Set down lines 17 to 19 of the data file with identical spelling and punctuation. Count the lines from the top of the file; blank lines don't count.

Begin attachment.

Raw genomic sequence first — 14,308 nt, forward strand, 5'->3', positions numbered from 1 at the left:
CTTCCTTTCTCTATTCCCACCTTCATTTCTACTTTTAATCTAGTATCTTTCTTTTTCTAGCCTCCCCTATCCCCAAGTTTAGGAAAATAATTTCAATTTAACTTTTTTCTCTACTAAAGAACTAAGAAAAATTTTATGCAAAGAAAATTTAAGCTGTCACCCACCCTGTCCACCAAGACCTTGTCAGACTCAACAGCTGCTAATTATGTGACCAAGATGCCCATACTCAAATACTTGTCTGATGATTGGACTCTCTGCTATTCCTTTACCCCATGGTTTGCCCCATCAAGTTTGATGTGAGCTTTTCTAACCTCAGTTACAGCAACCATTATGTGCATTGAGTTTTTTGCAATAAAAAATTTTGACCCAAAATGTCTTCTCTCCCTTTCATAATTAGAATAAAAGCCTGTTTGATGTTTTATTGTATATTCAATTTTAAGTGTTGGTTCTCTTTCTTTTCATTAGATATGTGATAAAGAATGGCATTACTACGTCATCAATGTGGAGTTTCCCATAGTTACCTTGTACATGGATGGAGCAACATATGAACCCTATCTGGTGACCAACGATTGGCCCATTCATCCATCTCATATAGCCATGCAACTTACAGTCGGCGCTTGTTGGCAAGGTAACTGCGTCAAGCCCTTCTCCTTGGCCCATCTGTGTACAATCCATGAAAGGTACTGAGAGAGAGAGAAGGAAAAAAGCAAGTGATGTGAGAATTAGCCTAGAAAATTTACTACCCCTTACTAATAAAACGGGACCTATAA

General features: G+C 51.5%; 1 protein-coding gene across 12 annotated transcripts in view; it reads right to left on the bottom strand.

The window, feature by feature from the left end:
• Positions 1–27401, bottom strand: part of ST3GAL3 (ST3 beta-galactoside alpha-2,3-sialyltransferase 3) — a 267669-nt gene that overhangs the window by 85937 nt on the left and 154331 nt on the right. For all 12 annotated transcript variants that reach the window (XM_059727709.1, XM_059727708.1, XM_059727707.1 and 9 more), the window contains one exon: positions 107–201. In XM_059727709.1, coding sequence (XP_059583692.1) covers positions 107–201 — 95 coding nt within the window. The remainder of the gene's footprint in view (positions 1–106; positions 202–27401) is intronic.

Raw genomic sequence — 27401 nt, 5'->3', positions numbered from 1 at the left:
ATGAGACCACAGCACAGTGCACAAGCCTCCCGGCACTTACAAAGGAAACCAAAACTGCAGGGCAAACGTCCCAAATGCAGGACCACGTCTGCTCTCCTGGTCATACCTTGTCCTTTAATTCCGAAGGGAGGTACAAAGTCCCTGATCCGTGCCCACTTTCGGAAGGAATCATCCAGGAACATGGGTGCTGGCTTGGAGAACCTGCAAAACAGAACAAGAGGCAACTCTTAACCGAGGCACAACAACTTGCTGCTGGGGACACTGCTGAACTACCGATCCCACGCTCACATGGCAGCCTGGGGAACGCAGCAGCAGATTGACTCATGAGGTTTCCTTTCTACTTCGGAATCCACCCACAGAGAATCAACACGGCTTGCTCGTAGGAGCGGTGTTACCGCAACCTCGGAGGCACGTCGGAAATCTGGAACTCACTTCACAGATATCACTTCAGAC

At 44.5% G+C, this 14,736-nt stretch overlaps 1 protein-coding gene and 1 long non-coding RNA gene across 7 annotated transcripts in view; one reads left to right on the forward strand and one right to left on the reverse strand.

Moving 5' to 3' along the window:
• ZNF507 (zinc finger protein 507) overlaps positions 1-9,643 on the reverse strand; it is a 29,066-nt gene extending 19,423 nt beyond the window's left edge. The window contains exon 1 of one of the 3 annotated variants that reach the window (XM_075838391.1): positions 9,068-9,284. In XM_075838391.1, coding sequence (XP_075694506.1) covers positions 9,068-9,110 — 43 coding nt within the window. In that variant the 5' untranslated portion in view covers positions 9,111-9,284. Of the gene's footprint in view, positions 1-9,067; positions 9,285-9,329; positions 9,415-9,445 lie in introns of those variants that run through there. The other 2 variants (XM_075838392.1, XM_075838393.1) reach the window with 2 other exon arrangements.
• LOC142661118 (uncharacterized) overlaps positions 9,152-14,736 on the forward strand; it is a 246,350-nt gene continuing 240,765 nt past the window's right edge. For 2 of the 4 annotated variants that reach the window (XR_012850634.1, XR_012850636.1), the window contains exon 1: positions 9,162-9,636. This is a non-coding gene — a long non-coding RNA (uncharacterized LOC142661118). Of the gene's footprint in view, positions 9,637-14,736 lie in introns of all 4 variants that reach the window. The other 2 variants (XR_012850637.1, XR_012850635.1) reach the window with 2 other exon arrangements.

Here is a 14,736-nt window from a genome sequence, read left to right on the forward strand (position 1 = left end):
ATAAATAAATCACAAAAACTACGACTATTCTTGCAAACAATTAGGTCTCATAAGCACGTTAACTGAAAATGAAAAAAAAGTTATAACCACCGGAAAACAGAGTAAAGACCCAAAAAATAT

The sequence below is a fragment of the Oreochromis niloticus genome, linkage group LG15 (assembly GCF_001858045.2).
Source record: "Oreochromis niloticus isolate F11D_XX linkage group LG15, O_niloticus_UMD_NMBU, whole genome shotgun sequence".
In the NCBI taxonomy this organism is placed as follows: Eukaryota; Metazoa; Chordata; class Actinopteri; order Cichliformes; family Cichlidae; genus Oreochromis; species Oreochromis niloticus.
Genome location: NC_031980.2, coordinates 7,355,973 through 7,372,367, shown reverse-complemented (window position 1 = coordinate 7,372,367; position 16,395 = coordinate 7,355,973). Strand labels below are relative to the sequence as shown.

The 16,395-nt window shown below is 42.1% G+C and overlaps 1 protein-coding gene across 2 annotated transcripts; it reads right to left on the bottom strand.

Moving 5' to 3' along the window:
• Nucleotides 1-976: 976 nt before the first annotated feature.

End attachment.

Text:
Genome location: NC_031980.2, coordinates 7,355,973 through 7,372,367, shown reverse-complemented (window position 1 = coordinate 7,372,367; position 16,395 = coordinate 7,355,973). Strand labels below are relative to the sequence as shown.

The 16,395-nt window shown below is 42.1% G+C and overlaps 1 protein-coding gene across 2 annotated transcripts; it reads right to left on the bottom strand.

Moving 5' to 3' along the window: